The character George Pemberton (Cooper) is a young entrepreneur with a vision for making heaps of money from deforesting large sections of forestry which is mainly relatively cheap and easily accessible Pinewood.
He has enlisted a partner to share the risks and also to be an additional pair of eyes.
This is the redoubtable, advisor Buchanan (David Dencik) whose homoerotic attraction to George is a slow burner ignited by the return after a trip to retrieve more funds from a Bank, of George with a wife. Swept up from an encounter his sister who is in the closed elitist society set, is the formidable attractive, fair and astute alluring Serena. The fair fine features of Serena are not reduced as she puts a white horse through its paces.
Her commanding positive teamwork with the animal are enough to impress George from a distance. George’s sister gives him the tale of her loss of her entire family. From her father a large scale timber baron whose empire was many leagues above the North Carolina operation George has started.
To call a woman feisty is I am given to understand an unfettered insult and demeaning as often applied ingloriously to women.
Hot, quarrelsome, courageous and single minded on the other hand can not have those accusations leveled and it is only part of the character summation this beautiful horsewoman turned married woman.
In marrying she thinks she finds her soulmate and fellow adventurer with plenty of common direction and interest.
As a partner in business George is confident of what she can bring outside the house. The comparability of the couple have no sexual shortcomings and she quickly becomes pregnant.
As an operator of business from a horse or in her boots on the hills she carries every action out without error. Her countenance is accepted.
The person who we see most put out by her presence is the directionless Buchanan. There are a couple of head woodsmen that all three rely on to enforce their instructions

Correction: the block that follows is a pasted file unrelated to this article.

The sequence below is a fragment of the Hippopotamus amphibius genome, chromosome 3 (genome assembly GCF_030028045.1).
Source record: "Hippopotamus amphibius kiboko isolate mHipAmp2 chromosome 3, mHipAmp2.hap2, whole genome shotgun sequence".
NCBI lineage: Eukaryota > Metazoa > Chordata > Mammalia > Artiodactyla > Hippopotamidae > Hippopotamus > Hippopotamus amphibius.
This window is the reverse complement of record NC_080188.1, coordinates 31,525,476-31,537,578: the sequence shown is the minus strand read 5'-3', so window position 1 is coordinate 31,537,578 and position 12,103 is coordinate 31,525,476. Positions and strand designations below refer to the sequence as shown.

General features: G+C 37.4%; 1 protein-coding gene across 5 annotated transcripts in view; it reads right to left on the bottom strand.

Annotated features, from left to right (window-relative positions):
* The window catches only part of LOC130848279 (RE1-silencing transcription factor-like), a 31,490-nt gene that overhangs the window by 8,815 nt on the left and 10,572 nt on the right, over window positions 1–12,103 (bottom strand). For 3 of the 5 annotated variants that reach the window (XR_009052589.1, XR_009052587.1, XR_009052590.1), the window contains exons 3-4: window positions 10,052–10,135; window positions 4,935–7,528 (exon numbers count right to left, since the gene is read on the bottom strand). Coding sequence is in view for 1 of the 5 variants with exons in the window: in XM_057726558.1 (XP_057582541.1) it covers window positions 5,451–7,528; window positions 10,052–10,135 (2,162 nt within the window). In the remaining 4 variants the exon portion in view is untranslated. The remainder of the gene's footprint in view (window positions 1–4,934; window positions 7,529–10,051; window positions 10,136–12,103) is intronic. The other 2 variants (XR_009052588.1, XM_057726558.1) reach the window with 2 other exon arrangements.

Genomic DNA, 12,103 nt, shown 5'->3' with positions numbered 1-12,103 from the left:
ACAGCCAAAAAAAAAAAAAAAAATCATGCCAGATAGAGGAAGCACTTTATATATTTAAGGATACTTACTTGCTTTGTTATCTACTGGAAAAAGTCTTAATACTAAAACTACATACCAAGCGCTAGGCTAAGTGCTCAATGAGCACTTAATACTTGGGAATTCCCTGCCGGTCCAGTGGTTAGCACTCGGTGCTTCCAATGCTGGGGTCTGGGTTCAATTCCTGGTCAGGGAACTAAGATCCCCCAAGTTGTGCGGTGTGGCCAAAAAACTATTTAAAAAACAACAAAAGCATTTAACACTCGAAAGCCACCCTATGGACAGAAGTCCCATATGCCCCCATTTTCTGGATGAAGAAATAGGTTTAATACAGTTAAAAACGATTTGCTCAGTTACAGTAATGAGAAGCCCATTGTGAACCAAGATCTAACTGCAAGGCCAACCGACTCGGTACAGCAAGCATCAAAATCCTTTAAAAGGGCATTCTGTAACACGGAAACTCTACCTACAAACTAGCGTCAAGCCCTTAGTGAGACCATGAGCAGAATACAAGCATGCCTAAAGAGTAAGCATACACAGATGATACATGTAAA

These are familiar actors which is a feature of this film.
II is odd to see Douglas Hodges as a fiery logsman with a passable impression of a doughty American shouting the odds of the new America.
Also the squat doleful Toby Jones is cast as the righteous Sheriff of the adjacent town. He is implausibly plausible given the cock a manny story.

Sean Harris and Rhys Ifans are the two dependable.
Rhys Ifans under his ten gallon hat does a mean meany oddball.
Serena accepts his judgement if not his outsider withdrawn, need to be an outsider. Rhys paces alongside things. Rails freshly laid. Logs freshly felled and houses freshly inhabited. He acts feral (not unlike the feral under-panted 4W+1Funeral wimp) as the other dependable Harris we recall from the newly released ’71 in which he plays the Long haired beatnik guised Spook of her majesties finest. He is here an only mildly less savory self interested pugnacious beetler in the wood pile.

It is a right ant-heap and by way of relation Serena sends for a trained Eagle to take care of the snakes which have killed several of the needed workers.

The first section, well over halfway into the story little hens of any consequence. The anti-romance is played. George does not meet her expectations and is easily given instructions without being aware of them, she has a major plan in mind. She has to in my mind emulate and better the achievements of her lost Father. The Father lost in the fire and the ghost of the loss of an entire family explains much of her driven nature.
She is not conscious of this herself and is therefore not able to forgive readily for minor transgressions.
George on the other hand is reflective and cautious. Serena is the risk taker.
When the film becomes a highly intense crime thriller it is complete with murder, conspiracy, corruption and revenge all told.

A side story involves George’s child conceived with his ‘maid’ the delectable Rachel (Romanian actress Ana Ularu), whose continued presence upsets Serena on occasions, despite her instruction to George when she realises, as soon as she arrives that this past and child exist.
Only occasionally does she have cause to make anything of it but on the triangle swings several twists.

Serena is at the centre of this melodrama and with flawless imperious portrayal of restrained imploding self confidence the magnetism I for one see, as many others recognise, Jennifer Lawrence delivers a brilliant performance with the panoply of emotions suited to her poise and beautiful face and stature. It is a character that for the reasons addressed earlier requires the unbelievable passage of the story at times to be delivered in the manner which makes you think of the wider possibilities.

To this it has to be added the impression I took of Bradley Coopers performance was it was wooden not only in the material but delivery. He may have drilled to much; making him out at times was a problem hopefully most didn’t experience. Don’t worry as most of the best lines are Serena’s. Rhys Ifans just comes out with cliches through clenched teeth.
The forest as it turns out is in Czechoslovakia – presumably they have stopped deforesting large sections of North America and now have a preference for Fracking.